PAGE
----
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As we all know, the National Basketball Association (NBA) is dead serious in controlling the ascension of “super teams.” With this, it has imposed a stricter salary cap that will make general managers think twice before signing marquee players.

For the Los Angeles Lakers, Brooklyn Nets (they’ll pay $80 million in luxury tax alone this year), the Miami Heat, among others, the luxury tax is a challenge and not a hindrance and they’ll do what it takes get a run at the title. This is not the case with a small market team like the Memphis Grizzlies; as such, they have a very serious decision to make come next season: should they trade or keep Zach Randolph AKA Z-Bo.

Zach Randolph Kendrick Perkins

Trade Him

If you’re a hardcore NBA fan and you follow the games even on the Internet or on innovative sources like NBA odds mobile, you know that Randolph is playing so-so basketball this season. As per basketball-reference.com, in eight games he averaged 12.6 points per game, 8.1 rebounds, and 1.6 assists. That’s not something that you should expect from a $ 16.9 million dollar guy.

Putting the said factors into consideration, it is better for the Memphis Grizzles to just let go of their star forward and trade him. Randolph’s salary is quite high for the numbers he’s producing. Plus, Ed Davis (the team’s promising backup forward) will be a restricted free agent this coming offseason after failing to sign with the team at the start of the season.

In a perfect world, the team can keep both players, but this scenario is a bit complicated because money will play a major role for this to work.  They should consider their move last year when they traded away Rudy Gay to clear some cap space.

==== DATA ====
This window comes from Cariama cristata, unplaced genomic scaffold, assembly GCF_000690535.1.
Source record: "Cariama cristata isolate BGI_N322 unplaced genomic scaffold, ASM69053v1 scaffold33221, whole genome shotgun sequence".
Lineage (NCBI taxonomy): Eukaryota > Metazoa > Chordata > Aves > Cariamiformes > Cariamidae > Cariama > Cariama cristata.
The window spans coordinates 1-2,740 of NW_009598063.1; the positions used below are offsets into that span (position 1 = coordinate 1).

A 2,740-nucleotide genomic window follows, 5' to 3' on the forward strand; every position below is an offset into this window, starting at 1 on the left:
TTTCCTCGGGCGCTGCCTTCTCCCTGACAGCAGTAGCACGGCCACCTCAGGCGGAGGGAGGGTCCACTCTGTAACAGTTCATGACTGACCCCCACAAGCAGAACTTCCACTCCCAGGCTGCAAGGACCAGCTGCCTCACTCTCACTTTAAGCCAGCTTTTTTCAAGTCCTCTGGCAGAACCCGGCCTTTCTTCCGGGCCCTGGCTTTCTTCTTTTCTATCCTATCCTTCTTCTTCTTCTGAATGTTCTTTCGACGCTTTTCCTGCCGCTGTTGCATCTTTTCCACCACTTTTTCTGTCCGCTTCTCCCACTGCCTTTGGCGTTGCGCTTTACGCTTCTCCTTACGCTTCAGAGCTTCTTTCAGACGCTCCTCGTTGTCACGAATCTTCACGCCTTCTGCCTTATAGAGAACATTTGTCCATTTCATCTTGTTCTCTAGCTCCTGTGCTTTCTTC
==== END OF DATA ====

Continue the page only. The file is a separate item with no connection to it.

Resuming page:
Bear in mind that the Grizzlies’ salary cap next season estimated at $62 million dollars, add the luxury tax, it could shoot as high as $75.7 million.

Keep Him

If the Memphis Grizzlies decide to keep Randolph, they’ll have a natural power forward that has a very high basketball IQ—a unique attribute—that compensates for his lack of athleticism. If you carefully watch games, you’ll notice that Z-Bo positions himself very well to snag rebounds against the league’s young and athletic players.

In a notable article that was printed last year, Jonathan Abrams of Grantland.com praised Z-Bo’s exceptional basketball IQ, “Randolph rarely gets enough credit for his game, his positioning, his craftiness in the post. It’s so natural, it almost seems innate.” Simply put, his cunning ability to corral rebounds in the defensive and offensive end makes him a valuable commodity.

Summing up

To be fair, Randolph is a good player and it’ll be difficult to find someone who’s willing to slug it out with Blake Griffin, Serge Ibaka, Tim Duncan, Dwight Howard, and Anthony Davis, among others. However, even if the team decided to shell out huge sums of money to keep both Randolph and Davis, the former’s subpar production this season is a clear indication that it’s not worth it.